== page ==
What is true leadership I. Edouard Michelin (founder of Group Michelin) case study. Edouard Michelin’s character and achievements. “Leadership is about achieving personal greatness by bringing out the greatness in others”. Discussion: “Was Steve Jobs a leader?” Limitations and dangers of technical leadership. Virtuous Leadership and management.
What is true leadership II. Darwin Smith (former CEO of Kimberly-Clark) case study. Darwin Smith’s character and achievements. “Leadership begins with an exalted vision of self. Only then does it acquire a vision of what it seeks to achieve”. “Leaders do not lead by means of potestas or the power inherent in their office or functions. They lead by means of auctoritas or authority, which proceeds from character. Leadership is about acquired authority, not assumed powers”. “Leadership is a way of being, which can be lived by everyone no matter his or her place in society or in any given organization. Leadership is not about rank or position or being on top of the heap. Leadership is not reserved for the elite. It is a vocation not of the few, but of the many”. Virtuous Leadership and success.
The Virtuous Leadership System. What is character? What is temperament? Virtue is a dynamic force that allows the leader to do what people expect of him. If the virtues of prudence (making right decisions), courage (staying the course and taking risks), self-control (directing emotions) and justice (communion and communication), constitute the foundations of leadership, magnanimity (striving towards great things) and fraternal humility (service) constitute its essence. “Before becoming a leader, you need to become an integrated human being”. Without the basic virtues, how does magnanimity and humility look like? Integrity is about goodness; leadership is about greatness. The “spiral of growth”: heart, will and mind.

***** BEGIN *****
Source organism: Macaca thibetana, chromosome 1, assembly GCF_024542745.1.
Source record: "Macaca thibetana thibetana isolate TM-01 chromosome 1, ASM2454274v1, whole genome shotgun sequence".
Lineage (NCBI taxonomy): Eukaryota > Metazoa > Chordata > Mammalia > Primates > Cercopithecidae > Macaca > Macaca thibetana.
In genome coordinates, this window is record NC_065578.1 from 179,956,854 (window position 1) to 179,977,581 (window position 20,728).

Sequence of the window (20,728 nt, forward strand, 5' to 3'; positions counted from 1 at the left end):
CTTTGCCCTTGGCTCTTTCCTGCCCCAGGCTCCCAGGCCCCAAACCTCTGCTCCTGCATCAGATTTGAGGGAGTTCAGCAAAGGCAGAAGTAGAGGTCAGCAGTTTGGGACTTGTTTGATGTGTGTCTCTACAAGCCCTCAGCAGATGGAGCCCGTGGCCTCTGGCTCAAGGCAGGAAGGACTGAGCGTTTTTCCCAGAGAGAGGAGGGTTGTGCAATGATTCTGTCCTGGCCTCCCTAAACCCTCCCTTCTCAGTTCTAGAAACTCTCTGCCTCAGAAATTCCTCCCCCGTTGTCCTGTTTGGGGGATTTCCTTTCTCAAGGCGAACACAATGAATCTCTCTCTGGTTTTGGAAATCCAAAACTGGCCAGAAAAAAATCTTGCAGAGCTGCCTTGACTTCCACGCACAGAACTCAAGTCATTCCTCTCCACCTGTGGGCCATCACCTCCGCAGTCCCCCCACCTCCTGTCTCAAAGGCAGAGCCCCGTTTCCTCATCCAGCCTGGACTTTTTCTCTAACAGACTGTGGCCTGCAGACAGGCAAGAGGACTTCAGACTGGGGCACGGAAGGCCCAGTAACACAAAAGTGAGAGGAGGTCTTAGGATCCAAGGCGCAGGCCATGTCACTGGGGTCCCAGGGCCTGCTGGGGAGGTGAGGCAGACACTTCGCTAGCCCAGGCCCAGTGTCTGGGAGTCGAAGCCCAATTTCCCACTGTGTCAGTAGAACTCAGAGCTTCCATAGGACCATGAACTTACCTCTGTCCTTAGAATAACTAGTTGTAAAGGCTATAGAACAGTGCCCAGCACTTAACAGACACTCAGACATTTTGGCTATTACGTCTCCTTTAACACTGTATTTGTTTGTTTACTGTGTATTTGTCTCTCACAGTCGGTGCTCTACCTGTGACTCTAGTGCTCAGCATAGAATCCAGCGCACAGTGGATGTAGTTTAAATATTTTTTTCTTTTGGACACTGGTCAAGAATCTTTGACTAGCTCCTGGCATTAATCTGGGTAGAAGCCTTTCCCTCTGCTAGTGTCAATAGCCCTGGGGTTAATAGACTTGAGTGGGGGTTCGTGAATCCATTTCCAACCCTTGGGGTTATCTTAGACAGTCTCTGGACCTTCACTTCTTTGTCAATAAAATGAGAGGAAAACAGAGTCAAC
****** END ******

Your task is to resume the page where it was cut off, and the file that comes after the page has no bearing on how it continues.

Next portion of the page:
The leadership challenges of each temperament. Discover the strengths and weakness of your temperament. Building a self-development strategy. “Temperament is not an obstacle to leadership, whereas lack of character most definitely is”. “Leadership is not a trait of temperament to be found in greater supply in one sex or the other”.
Rules or virtues? The goal of life is not the observance of rules and laws: it is self-improvement, personal growth, human excellence. Virtues, not rules, make people great. Many organizations have a corporate code of ethics. Codes of ethics are a starting point, not a goal. If they do not give rise to virtue, they will be window-dressing and undermine the credibility of the organization. Virtue gives us many things: spiritual freedom, unity of life, practical wisdom, creativity and cultural maturity. Virtue is the only way toward self-realization. Case study “The miserable life”. Case studies “Stanislav Evgrafovich Petrov” and “Chesley Sullenberger”.
The practice of Magnanimity and Humility in Leadership. Inclusion, empowerment, collegiality, succession. Case study “Stanley C. Gault”. Case Study “Herb Kelleher” (Founder of Southwest Airlines). Magnanimity and humility go hand in hand. Case study “Ivan Isaievich”.
Self-knowledge. Why serve? Levels of motivation. Altruistic motivation. Feelgoodism. The humility pyramid.
Discover Your Mission. The difference between a mission and a vocation. A call to action. Writing your personal story. Your story, not your whims, defines your mission. Discovering your talents and gifts. Your temperament as a specific talent. Discovering the cultural or social challenge you are called to respond to with passion and dedication. Your mission’s statement. Examples of mission’s statements. The relation between your personal mission and the corporate mission.